×
You will be redirected back to your article in seconds

Brother and Sister

Two Argentinean acting vets strike real dramatic sparks in "Brother and Sister."

With:
With: Graciela Borges, Antonio Gasalla, Elena Lucena, Omar Nunez.

Two Argentinean acting vets strike real dramatic sparks in “Brother and Sister,” an affectionate and melancholy look at the ups and downs of the troubled relationship between two sixtysomething siblings. Like helmer Daniel Burman’s previous work, pic nails the emotional details, but despite the penetrating central perfs, little would have been lost by shedding 15 minutes. Crisply observant, heartwarming and grown-up, this is low-key, unhurried fare unlikely to stir up much interest among younger auds, but the dependable Burman retains a faithful following that should ensure the pic some merited offshore and fest play.

After having lived most of their lives apart, Susana (Graciela Borges) and Marcos (Antonio Gasalla), now both in their 60s, are reunited as their mother, Neneca (Elena Lucena), falls ill. A dapper, soft-spoken and long-suffering goldsmith, Marcos is fearful of his overwhelming, ever-theatrical and immoral sister, who makes her money through real-estate swindles and sheer force of character.

In a beautifully understated scene, Neneca dies, and the siblings decide to buy a tumbledown mansion in Uruguay, across the River Plate from Buenos Aires. Here, Marcos meets Mario (Omar Nunez), a theater director who is using the mansion to rehearse a modern version of “Oedipus Rex.” In Mario, Marcos finds a friend after a lifetime devoted to his mother. Marcos decides to take part in the play, despite his sister’s jealous attempts to keep him out of it.

Susana feels abandoned, and it quickly becomes clear that she mostly lives in a fantasy world, spending much of her time reading her neighbor’s mail. At first, Susana is entertaining if thoroughly disagreeable; later, following a failed attempt to set up a cookery business, the cracks in her emotional armor start to show and the extent of her loneliness is movingly exposed.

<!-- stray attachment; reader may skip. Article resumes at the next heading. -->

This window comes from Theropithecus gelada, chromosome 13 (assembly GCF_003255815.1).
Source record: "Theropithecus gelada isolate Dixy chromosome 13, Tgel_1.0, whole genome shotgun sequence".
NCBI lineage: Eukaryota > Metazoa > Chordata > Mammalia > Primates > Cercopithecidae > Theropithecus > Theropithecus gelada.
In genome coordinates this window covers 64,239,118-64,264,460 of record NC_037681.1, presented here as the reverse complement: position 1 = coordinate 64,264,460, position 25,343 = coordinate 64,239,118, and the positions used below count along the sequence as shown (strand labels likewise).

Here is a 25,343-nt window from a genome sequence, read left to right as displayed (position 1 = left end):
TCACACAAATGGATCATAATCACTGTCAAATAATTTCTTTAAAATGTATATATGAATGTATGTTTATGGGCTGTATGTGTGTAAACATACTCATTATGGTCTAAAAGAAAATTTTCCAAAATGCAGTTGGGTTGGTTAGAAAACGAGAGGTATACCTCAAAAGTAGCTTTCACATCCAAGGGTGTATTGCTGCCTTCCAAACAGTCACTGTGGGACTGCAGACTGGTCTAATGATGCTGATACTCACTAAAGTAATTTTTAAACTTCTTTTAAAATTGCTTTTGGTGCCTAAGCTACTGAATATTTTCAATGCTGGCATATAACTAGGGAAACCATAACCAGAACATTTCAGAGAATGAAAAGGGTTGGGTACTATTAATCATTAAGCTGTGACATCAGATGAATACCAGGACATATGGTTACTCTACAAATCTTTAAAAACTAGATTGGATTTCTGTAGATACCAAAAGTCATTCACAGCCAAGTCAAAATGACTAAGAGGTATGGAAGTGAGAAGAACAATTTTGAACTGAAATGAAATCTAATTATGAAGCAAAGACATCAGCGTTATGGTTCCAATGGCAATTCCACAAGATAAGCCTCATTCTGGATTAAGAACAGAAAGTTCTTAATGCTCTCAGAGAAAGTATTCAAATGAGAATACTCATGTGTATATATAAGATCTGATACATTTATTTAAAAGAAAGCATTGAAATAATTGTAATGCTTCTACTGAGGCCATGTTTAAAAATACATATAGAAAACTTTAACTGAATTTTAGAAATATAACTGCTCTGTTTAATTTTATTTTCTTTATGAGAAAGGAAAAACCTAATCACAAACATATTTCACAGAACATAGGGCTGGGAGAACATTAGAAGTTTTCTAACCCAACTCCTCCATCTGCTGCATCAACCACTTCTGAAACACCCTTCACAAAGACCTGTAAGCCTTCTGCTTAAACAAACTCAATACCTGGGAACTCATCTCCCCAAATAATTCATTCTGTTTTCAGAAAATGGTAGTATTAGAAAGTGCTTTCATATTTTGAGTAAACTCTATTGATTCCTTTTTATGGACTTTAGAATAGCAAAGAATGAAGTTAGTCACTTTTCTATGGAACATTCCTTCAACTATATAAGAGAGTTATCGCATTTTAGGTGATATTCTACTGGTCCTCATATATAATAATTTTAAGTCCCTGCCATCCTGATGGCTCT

At the emotional heart of the film is the truth that, despite hating one another with an intensity that sometimes verges on the psychopathic, these two characters are inextricably bound together; they might as well be married, and for all intents and purposes, they are. Script is careful to avoid sentimentality until the last few minutes, when it takes an unexpected and implausible turn.

Thesps’ level of experience is clear throughout, blending neatly with an item whose dominant tone is one of practiced ease at all levels. Borges, known domestically as a diva figure, here revels in playing a character who’s a diva in her dreams. But Gasalla, a comedian with a reputation for loudness and vulgarity, here plays completely against type as the cravat-wearing, self-contained Marcos. Crucially, there’s the sense that Burman loves them both equally.

Dialogue is calibrated to reflect the comic irritability of two people who have known each other too well for too long. The script is more interested in its characters than in its plot, and the most telling moments are often the quietest, as when the siblings, exhausted at the end of a day of mutual antipathy, settle down to watch real-life diva Mirtha Legrand on TV, a symbol of escape for both of them.

References to Sophocles, in the form of the absent but dominating mother, are nicely done but rep a rare instance of the script straining for larger meaning.

Popular on Variety

Brother and Sister

Argentina